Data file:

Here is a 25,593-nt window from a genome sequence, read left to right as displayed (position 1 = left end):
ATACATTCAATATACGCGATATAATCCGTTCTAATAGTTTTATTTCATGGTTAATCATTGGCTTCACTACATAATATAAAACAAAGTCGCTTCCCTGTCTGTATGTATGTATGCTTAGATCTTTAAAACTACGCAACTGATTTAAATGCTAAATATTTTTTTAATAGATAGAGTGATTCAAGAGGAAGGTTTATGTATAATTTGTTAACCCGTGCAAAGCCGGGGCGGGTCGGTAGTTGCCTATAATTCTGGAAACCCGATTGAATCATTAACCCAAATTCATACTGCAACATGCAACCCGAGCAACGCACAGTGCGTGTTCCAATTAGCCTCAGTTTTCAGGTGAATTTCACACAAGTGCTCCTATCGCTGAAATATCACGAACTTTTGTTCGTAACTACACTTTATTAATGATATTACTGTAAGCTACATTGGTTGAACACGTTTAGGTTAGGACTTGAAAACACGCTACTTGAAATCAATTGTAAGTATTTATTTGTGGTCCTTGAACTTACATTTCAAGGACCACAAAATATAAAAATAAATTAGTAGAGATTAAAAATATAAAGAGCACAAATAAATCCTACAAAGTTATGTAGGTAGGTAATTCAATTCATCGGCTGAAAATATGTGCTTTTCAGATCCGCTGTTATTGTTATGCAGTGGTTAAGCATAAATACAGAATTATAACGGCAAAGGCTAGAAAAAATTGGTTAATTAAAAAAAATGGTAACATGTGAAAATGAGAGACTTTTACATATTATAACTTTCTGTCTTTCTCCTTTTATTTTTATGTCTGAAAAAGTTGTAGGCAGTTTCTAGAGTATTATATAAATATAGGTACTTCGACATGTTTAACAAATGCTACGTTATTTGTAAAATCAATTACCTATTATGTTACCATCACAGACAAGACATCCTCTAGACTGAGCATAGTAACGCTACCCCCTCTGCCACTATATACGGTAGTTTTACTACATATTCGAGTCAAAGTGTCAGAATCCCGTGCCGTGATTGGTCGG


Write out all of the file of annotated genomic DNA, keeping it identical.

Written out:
Here is a 25,593-nt window from a genome sequence, read left to right as displayed (position 1 = left end):
ATACATTCAATATACGCGATATAATCCGTTCTAATAGTTTTATTTCATGGTTAATCATTGGCTTCACTACATAATATAAAACAAAGTCGCTTCCCTGTCTGTATGTATGTATGCTTAGATCTTTAAAACTACGCAACTGATTTAAATGCTAAATATTTTTTTAATAGATAGAGTGATTCAAGAGGAAGGTTTATGTATAATTTGTTAACCCGTGCAAAGCCGGGGCGGGTCGGTAGTTGCCTATAATTCTGGAAACCCGATTGAATCATTAACCCAAATTCATACTGCAACATGCAACCCGAGCAACGCACAGTGCGTGTTCCAATTAGCCTCAGTTTTCAGGTGAATTTCACACAAGTGCTCCTATCGCTGAAATATCACGAACTTTTGTTCGTAACTACACTTTATTAATGATATTACTGTAAGCTACATTGGTTGAACACGTTTAGGTTAGGACTTGAAAACACGCTACTTGAAATCAATTGTAAGTATTTATTTGTGGTCCTTGAACTTACATTTCAAGGACCACAAAATATAAAAATAAATTAGTAGAGATTAAAAATATAAAGAGCACAAATAAATCCTACAAAGTTATGTAGGTAGGTAATTCAATTCATCGGCTGAAAATATGTGCTTTTCAGATCCGCTGTTATTGTTATGCAGTGGTTAAGCATAAATACAGAATTATAACGGCAAAGGCTAGAAAAAATTGGTTAATTAAAAAAAATGGTAACATGTGAAAATGAGAGACTTTTACATATTATAACTTTCTGTCTTTCTCCTTTTATTTTTATGTCTGAAAAAGTTGTAGGCAGTTTCTAGAGTATTATATAAATATAGGTACTTCGACATGTTTAACAAATGCTACGTTATTTGTAAAATCAATTACCTATTATGTTACCATCACAGACAAGACATCCTCTAGACTGAGCATAGTAACGCTACCCCCTCTGCCACTATATACGGTAGTTTTACTACATATTCGAGTCAAAGTGTCAGAATCCCGTGCCGTGATTGGTCGG